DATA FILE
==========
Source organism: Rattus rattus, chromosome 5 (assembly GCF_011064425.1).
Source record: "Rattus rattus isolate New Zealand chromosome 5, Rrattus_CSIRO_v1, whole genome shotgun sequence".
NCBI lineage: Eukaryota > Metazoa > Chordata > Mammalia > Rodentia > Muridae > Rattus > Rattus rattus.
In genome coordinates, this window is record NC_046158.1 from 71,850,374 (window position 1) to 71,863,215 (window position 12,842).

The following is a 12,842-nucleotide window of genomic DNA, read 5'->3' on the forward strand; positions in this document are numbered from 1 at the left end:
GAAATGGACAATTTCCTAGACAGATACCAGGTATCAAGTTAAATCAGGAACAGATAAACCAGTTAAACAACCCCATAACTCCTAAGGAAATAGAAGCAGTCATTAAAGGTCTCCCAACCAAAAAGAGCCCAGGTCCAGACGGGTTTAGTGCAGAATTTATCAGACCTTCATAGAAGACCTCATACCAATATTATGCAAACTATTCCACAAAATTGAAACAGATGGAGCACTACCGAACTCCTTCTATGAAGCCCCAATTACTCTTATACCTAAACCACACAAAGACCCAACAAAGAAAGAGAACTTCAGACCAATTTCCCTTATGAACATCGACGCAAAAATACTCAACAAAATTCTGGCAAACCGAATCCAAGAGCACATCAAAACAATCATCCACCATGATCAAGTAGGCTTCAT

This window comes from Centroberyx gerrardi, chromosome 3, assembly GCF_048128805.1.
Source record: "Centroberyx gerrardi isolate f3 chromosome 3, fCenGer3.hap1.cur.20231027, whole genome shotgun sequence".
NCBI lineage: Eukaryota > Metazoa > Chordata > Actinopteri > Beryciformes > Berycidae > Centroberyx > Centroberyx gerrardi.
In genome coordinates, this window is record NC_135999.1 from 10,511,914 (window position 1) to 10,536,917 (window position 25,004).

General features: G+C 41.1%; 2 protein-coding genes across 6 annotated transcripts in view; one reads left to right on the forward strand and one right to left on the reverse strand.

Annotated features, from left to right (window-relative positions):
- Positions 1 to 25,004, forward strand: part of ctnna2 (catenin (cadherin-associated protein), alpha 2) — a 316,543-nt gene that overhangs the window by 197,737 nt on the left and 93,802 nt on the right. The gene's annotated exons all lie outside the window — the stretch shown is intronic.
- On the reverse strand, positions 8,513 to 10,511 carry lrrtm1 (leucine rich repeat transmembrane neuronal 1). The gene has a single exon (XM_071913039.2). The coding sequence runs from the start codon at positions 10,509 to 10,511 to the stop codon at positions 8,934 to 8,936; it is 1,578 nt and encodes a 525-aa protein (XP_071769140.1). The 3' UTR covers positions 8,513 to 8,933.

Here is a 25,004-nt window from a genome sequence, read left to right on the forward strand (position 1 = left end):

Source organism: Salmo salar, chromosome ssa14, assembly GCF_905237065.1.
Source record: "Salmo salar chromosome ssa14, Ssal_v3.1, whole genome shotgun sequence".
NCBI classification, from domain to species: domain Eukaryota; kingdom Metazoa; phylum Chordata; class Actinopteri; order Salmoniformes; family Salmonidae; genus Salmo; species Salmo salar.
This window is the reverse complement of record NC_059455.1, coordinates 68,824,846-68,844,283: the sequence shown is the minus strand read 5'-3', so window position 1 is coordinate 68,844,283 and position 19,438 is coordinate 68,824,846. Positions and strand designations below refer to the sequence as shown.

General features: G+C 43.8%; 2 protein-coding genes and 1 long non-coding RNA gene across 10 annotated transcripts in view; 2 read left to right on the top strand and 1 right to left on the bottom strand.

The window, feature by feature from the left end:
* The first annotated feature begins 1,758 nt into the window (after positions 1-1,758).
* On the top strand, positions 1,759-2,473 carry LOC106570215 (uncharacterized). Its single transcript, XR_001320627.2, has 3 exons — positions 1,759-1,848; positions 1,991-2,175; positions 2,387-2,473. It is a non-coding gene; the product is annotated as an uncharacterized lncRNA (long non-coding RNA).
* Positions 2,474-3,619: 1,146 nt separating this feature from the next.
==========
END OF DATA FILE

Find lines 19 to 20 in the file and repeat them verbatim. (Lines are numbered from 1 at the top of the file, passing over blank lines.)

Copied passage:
This window is the reverse complement of record NC_059455.1, coordinates 68,824,846-68,844,283: the sequence shown is the minus strand read 5'-3', so window position 1 is coordinate 68,844,283 and position 19,438 is coordinate 68,824,846. Positions and strand designations below refer to the sequence as shown.

General features: G+C 43.8%; 2 protein-coding genes and 1 long non-coding RNA gene across 10 annotated transcripts in view; 2 read left to right on the top strand and 1 right to left on the bottom strand.